N2 - Background Predischarge (pre-d/c) transthoracic echocardiography (TTE) is routine after surgery for congenital heart disease, but how it affects clinical care is unknown. The aim of this study was to test the hypothesis that pre-d/c TTE frequently reveals findings associated with short-term clinical course through a systematic review of findings on pre-d/c TTE and clinical events that followed. Methods Clinical outcomes of mortality, hospitalization, catheterization, and surgery at 1 year were examined for pediatric patients undergoing pre-d/c TTE between June 2010 and June 2012. Using logistic regression, a multivariate model was generated associating clinical, pre-d/c transthoracic echocardiographic, and demographic variables with unplanned postdischarge cardiac events (UCEs) within 1 year. Results Of 462 patients who underwent pre-d/c TTE, there were 265 male patients (57%) and 197 female patients (43%); the median age was 0.8 years (range, 0-33 years). Two hundred thirty-seven patients (51%) had findings (valve regurgitation, hemodynamic obstruction, ventricular dysfunction, unintended shunt, or pericardial effusion) on pre-d/c TTE, 57 of which were of more than mild severity. Agreement between pre-d/c TTE and postoperative transesophageal echocardiographic findings was only fair to moderate (κ = 0.27-0.43). Sixty-four patients (14%) had UCEs. Univariate analysis revealed that UCE were more frequent in patients with diagnoses and surgical procedures of high complexity. After accounting for these confounding nonechocardiographic variables, pre-d/c transthoracic echocardiographic findings, specifically valve regurgitation of more than mild severity, and ventricular dysfunction and obstructions of any severity were independently associated with UCEs (odds ratios, 1.90, 1.99, and 1.85, respectively). Conclusions Findings on pre-d/c TTE are frequent, commonly discordant with postoperative transesophageal echocardiographic results, and associated with adverse clinical events after surgery for congenital heart disease. These data would strongly support the practice of pre-d/c TTE after surgery for congenital heart disease.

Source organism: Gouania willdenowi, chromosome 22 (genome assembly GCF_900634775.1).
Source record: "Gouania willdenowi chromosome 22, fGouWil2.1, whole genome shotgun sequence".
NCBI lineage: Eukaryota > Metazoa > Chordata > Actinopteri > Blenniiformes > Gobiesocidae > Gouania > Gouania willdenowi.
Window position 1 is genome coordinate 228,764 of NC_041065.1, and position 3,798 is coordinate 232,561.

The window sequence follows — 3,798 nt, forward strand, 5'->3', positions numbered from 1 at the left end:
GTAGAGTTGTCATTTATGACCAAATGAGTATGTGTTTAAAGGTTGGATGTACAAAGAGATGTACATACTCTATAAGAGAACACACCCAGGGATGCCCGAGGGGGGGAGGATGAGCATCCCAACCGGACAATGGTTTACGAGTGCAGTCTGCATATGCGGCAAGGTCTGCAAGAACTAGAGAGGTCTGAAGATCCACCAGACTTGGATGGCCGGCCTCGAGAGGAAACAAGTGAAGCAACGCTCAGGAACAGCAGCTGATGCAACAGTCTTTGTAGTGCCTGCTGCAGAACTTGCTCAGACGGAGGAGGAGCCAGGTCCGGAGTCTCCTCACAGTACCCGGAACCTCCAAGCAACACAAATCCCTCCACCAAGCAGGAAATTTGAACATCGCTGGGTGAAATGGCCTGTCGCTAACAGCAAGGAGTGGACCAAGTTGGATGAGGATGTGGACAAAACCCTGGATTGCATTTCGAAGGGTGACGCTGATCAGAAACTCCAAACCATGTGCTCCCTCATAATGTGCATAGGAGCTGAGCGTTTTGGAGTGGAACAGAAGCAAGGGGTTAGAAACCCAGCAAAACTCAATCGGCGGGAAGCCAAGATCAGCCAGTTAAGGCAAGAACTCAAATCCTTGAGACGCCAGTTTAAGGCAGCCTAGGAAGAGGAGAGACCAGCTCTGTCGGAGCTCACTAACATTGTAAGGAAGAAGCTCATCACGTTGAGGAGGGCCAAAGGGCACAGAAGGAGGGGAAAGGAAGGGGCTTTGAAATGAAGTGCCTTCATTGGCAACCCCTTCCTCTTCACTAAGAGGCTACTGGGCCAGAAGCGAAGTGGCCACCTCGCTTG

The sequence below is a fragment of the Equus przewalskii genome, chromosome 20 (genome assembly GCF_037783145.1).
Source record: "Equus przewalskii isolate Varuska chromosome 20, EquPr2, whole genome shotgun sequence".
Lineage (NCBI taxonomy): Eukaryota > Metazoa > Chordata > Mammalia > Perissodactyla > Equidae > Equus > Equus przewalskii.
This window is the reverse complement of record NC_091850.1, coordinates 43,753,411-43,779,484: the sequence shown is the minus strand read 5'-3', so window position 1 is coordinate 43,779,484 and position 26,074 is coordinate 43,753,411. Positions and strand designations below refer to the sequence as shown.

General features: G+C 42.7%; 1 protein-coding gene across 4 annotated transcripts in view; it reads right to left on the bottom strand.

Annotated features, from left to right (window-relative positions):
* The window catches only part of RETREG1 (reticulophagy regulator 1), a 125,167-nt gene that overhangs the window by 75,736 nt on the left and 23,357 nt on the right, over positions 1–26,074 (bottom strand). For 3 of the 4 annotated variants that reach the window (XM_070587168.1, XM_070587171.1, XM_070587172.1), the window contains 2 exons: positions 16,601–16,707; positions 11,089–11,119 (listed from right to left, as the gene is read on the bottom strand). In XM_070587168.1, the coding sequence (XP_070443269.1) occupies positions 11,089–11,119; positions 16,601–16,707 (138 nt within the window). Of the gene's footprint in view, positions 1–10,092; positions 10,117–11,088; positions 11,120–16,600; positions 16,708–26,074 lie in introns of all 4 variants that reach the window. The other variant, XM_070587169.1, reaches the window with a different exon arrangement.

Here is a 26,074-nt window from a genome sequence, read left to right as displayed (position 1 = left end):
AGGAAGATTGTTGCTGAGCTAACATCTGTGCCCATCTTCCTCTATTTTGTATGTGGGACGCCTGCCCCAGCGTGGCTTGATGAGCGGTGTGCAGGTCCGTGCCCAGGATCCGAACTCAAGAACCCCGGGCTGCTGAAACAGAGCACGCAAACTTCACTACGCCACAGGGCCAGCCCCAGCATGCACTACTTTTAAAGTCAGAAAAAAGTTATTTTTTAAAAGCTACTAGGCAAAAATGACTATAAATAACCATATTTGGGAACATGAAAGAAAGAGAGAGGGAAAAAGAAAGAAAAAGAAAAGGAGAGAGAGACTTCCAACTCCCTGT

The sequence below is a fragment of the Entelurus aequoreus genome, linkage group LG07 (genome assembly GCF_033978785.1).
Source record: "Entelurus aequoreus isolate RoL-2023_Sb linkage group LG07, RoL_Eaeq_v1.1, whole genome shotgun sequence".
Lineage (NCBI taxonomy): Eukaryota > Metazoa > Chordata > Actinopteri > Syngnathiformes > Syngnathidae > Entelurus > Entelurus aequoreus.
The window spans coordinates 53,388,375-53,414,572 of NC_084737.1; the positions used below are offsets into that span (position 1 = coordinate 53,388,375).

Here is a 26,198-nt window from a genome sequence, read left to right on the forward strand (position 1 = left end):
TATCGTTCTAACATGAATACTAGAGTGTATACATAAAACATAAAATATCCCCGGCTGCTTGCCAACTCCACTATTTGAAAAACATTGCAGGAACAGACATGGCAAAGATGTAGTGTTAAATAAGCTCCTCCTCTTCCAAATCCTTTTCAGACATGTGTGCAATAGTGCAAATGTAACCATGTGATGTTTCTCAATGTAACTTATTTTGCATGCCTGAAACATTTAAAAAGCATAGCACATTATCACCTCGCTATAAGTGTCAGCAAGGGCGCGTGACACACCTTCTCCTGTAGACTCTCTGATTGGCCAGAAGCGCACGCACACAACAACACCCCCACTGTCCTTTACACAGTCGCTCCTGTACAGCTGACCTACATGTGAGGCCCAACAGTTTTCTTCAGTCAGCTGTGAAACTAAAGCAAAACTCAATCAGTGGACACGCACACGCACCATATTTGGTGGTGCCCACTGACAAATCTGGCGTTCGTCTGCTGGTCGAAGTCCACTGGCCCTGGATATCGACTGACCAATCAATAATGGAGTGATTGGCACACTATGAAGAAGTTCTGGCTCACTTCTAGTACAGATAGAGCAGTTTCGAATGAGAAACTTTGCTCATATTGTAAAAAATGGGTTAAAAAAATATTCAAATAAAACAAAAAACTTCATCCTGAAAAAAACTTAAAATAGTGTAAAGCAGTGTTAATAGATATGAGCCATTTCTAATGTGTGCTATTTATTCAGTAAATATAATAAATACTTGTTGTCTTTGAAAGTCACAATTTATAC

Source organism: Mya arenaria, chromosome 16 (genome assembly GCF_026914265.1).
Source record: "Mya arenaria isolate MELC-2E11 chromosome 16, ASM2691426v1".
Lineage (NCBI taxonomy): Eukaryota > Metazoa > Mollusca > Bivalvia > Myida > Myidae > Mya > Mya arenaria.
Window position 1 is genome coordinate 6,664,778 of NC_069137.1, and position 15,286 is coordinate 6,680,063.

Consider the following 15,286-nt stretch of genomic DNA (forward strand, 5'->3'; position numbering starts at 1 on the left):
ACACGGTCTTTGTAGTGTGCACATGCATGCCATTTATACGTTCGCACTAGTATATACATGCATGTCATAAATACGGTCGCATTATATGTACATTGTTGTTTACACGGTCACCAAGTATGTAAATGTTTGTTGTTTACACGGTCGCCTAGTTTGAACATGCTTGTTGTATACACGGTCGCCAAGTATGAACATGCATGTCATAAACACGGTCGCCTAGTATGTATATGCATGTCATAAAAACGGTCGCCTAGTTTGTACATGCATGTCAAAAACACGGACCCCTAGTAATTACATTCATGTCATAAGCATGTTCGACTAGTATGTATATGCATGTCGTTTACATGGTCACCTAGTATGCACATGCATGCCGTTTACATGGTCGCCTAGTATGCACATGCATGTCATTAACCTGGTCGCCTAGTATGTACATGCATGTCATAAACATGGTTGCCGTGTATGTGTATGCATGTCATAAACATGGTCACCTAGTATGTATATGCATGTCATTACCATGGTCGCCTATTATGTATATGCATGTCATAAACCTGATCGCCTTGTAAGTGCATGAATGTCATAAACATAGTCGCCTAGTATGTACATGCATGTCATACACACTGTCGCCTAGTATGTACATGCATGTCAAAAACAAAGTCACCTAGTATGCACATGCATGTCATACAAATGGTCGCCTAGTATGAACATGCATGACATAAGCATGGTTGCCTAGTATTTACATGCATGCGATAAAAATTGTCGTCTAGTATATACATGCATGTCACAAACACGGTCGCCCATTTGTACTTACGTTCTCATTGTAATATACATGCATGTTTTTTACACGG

AB - Background Predischarge (pre-d/c) transthoracic echocardiography (TTE) is routine after surgery for congenital heart disease, but how it affects clinical care is unknown. The aim of this study was to test the hypothesis that pre-d/c TTE frequently reveals findings associated with short-term clinical course through a systematic review of findings on pre-d/c TTE and clinical events that followed. Methods Clinical outcomes of mortality, hospitalization, catheterization, and surgery at 1 year were examined for pediatric patients undergoing pre-d/c TTE between June 2010 and June 2012. Using logistic regression, a multivariate model was generated associating clinical, pre-d/c transthoracic echocardiographic, and demographic variables with unplanned postdischarge cardiac events (UCEs) within 1 year. Results Of 462 patients who underwent pre-d/c TTE, there were 265 male patients (57%) and 197 female patients (43%); the median age was 0.8 years (range, 0-33 years). Two hundred thirty-seven patients (51%) had findings (valve regurgitation, hemodynamic obstruction, ventricular dysfunction, unintended shunt, or pericardial effusion) on pre-d/c TTE, 57 of which were of more than mild severity. Agreement between pre-d/c TTE and postoperative transesophageal echocardiographic findings was only fair to moderate (κ = 0.27-0.43). Sixty-four patients (14%) had UCEs. Univariate analysis revealed that UCE were more frequent in patients with diagnoses and surgical procedures of high complexity. After accounting for these confounding nonechocardiographic variables, pre-d/c transthoracic echocardiographic findings, specifically valve regurgitation of more than mild severity, and ventricular dysfunction and obstructions of any severity were independently associated with UCEs (odds ratios, 1.90, 1.99, and 1.85, respectively). Conclusions Findings on pre-d/c TTE are frequent, commonly discordant with postoperative transesophageal echocardiographic results, and associated with adverse clinical events after surgery for congenital heart disease. These data would strongly support the practice of pre-d/c TTE after surgery for congenital heart disease.

KW - Congenital heart disease

KW - Outcomes after surgery

KW - Predismissal echocardiography

KW - Two-dimensional echocardiography

UR - http://www.scopus.com/inward/record.url?scp=84940584406&partnerID=8YFLogxK

UR - http://www.scopus.com/inward/citedby.url?scp=84940584406&partnerID=8YFLogxK

U2 - 10.1016/j.echo.2015.04.009

DO - 10.1016/j.echo.2015.04.009

M3 - Article

C2 - 25977233

AN - SCOPUS:84940584406

VL - 28

SP - 1030

EP - 1035

JO - Journal of the American Society of Echocardiography

JF - Journal of the American Society of Echocardiography

SN - 0894-7317

IS - 9

M1 - 3414

ER -